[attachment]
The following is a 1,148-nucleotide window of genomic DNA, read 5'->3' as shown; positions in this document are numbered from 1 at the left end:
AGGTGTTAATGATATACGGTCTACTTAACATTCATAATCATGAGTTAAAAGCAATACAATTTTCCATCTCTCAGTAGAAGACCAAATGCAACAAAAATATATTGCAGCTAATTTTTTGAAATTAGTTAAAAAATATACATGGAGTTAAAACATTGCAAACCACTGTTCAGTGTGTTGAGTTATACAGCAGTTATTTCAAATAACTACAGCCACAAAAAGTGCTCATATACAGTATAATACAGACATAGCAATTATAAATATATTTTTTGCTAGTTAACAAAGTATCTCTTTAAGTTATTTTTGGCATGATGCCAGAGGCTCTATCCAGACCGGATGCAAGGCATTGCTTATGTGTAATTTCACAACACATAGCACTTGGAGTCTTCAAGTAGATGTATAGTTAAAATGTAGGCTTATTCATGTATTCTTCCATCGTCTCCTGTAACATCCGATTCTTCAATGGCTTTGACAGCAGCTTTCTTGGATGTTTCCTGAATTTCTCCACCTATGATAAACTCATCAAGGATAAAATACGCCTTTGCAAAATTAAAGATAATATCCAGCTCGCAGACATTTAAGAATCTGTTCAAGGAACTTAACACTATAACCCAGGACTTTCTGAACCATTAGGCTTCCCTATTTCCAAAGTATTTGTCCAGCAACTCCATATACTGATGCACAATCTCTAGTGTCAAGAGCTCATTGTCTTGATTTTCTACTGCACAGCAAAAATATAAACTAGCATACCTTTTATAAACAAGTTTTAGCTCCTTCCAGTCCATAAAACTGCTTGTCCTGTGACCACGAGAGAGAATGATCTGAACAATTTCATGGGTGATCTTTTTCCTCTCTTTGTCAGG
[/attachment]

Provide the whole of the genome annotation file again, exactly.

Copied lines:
The following is a 1,148-nucleotide window of genomic DNA, read 5'->3' as shown; positions in this document are numbered from 1 at the left end:
AGGTGTTAATGATATACGGTCTACTTAACATTCATAATCATGAGTTAAAAGCAATACAATTTTCCATCTCTCAGTAGAAGACCAAATGCAACAAAAATATATTGCAGCTAATTTTTTGAAATTAGTTAAAAAATATACATGGAGTTAAAACATTGCAAACCACTGTTCAGTGTGTTGAGTTATACAGCAGTTATTTCAAATAACTACAGCCACAAAAAGTGCTCATATACAGTATAATACAGACATAGCAATTATAAATATATTTTTTGCTAGTTAACAAAGTATCTCTTTAAGTTATTTTTGGCATGATGCCAGAGGCTCTATCCAGACCGGATGCAAGGCATTGCTTATGTGTAATTTCACAACACATAGCACTTGGAGTCTTCAAGTAGATGTATAGTTAAAATGTAGGCTTATTCATGTATTCTTCCATCGTCTCCTGTAACATCCGATTCTTCAATGGCTTTGACAGCAGCTTTCTTGGATGTTTCCTGAATTTCTCCACCTATGATAAACTCATCAAGGATAAAATACGCCTTTGCAAAATTAAAGATAATATCCAGCTCGCAGACATTTAAGAATCTGTTCAAGGAACTTAACACTATAACCCAGGACTTTCTGAACCATTAGGCTTCCCTATTTCCAAAGTATTTGTCCAGCAACTCCATATACTGATGCACAATCTCTAGTGTCAAGAGCTCATTGTCTTGATTTTCTACTGCACAGCAAAAATATAAACTAGCATACCTTTTATAAACAAGTTTTAGCTCCTTCCAGTCCATAAAACTGCTTGTCCTGTGACCACGAGAGAGAATGATCTGAACAATTTCATGGGTGATCTTTTTCCTCTCTTTGTCAGG